The book is nothing if nor hefty, coming in at 681 pages, and evinces encyclopedic coverage. The trajectory of chapters takes one from D-branes, K-theory in topological field theory, and some string theory (viz. Ch’s. 2 and 3), through representation theory, homological algebra, geometry, and Dirichlet branes and stability conditions (Ch’s. 4, 5), to a consideration of mirror symmetry à la Strominger-Yau-Zaslow, Calabi-Yau manifolds, and finally homological mirror symmetry (Ch’s 6, 7, 8).
The authors themselves advertise their product as follows: “This is the second of two books that provide the record of the [2002 Clay School on Geometry and String Theory … held at the Isaac Newton Institute for Mathematical Sciences …] The first book, Strings and Geometry, … largely focused on the topics of manifolds of special holonomy and supergravity. The present volume … covers mirror symmetry from the homological and torus fibration points of view. We hope that [it] is a natural sequel to Mirror Symmetry [AMS 2003] … A familiarity with the foundational material of [Mirror Symmetry] can be viewed as a prerequisite for reading this volume …” Caveat.
They go on to say that their goal is “to explore the physical and mathematical aspects of Dirichlet branes … organized around … Kontsevich’s Homological Mirror Symmetry conjecture and the Strominger-Yau-Zaslow conjecture. While Kontsevich’s conjecture predates … D-branes [in] physics … [it] is really equivalent to the identification of two different categories of D-branes. [W]e examine how the physics leads us naturally to [e.g.] … derived categories and Fukaya categories.” And I cannot resist noting that derived categories are traced back to none other than Grothendieck and his pupil Verdier.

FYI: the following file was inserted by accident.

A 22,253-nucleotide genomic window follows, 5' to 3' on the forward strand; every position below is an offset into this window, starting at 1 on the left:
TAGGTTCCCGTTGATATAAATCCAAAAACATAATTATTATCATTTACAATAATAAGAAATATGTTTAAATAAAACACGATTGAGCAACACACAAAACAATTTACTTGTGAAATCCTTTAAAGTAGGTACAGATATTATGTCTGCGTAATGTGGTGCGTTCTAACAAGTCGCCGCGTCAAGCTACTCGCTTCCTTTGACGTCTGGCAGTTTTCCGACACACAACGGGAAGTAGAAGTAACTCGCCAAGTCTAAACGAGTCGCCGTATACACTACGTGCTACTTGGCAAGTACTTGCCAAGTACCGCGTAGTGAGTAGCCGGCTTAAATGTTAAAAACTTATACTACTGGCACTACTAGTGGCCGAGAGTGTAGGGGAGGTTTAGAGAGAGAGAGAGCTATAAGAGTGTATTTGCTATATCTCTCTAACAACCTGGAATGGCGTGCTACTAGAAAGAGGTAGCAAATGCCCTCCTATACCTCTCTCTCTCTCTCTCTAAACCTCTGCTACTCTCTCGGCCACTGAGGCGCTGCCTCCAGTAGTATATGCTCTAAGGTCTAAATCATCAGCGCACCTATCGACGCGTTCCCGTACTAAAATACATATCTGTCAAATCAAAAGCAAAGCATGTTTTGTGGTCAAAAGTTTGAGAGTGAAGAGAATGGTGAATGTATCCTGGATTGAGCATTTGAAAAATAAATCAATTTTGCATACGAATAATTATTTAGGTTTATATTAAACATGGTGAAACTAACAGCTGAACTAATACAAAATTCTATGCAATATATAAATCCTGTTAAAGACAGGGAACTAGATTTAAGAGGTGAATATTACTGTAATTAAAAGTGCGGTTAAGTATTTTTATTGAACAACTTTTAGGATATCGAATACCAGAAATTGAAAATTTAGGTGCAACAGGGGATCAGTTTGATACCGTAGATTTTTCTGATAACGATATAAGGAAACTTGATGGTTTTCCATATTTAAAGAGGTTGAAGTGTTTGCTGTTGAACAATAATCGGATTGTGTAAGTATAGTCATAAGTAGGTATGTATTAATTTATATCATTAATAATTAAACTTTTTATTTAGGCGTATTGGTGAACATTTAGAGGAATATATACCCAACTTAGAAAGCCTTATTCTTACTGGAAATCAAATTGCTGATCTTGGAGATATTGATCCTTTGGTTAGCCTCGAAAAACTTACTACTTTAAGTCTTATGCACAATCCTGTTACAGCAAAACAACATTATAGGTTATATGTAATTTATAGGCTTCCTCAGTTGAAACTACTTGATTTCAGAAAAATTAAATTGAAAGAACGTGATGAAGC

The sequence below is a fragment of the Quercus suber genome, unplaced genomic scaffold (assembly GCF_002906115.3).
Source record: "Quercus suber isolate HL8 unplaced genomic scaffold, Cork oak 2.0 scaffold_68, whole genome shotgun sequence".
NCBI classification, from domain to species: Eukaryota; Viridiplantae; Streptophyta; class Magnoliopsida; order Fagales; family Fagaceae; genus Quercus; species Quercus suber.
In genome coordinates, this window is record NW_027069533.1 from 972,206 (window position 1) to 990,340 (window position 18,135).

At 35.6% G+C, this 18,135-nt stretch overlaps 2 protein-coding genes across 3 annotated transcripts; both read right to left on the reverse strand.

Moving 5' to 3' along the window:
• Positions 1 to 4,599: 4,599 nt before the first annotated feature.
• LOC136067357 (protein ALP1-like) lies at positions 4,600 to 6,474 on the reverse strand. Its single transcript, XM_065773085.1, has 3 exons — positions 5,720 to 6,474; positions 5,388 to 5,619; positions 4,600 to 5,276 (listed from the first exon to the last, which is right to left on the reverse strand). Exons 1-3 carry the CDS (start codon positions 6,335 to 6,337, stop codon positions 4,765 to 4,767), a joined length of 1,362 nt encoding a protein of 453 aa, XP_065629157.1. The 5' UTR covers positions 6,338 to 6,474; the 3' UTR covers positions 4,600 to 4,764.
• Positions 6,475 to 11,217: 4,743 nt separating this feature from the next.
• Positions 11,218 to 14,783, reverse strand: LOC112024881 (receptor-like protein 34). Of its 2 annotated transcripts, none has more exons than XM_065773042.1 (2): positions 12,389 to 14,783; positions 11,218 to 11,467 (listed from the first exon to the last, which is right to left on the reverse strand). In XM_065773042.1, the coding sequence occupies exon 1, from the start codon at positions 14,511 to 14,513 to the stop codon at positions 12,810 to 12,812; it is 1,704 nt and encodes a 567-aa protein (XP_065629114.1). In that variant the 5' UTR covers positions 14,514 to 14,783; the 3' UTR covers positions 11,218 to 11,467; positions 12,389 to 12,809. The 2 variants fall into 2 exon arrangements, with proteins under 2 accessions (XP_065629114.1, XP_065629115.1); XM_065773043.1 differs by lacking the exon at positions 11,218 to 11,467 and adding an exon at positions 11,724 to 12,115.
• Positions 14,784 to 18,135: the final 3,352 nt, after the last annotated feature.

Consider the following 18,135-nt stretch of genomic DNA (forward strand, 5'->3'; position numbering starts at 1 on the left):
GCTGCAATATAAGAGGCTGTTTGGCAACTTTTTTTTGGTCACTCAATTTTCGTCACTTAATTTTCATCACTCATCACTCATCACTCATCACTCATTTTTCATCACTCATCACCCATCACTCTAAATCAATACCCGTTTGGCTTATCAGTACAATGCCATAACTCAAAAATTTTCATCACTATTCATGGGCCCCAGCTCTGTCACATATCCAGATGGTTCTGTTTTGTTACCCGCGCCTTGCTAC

That’s it then: not for the timid, clearly, but very exciting stuff, at the frontier of both mathematics and physics. By the way, following Wikipedia, a D-brane is, by definition, “an extended object [in string theory] upon which open strings can end with Dirichlet boundary conditions,” while “mirror symmetry is a relation that can exist between two Calabi-Yau manifolds.” Furthermore (loc.cit.), “[i]t happens, usually for two such six-dimensional manifolds, that the shapes may look very different geometrically, but nevertheless they are equivalent if they are employed as hidden dimensions of string theory. The classical formulation of mirror symmetry relates two Calabi-Yau threefolds M and W whose Hodge numbers h1,1 and h1,2 are swapped; string theory compactified on these two manifolds lead to identical effective field theories.” Again: very exciting!
Michael Berg is Professor of Mathematics at Loyola Marymount University in Los Angeles, CA.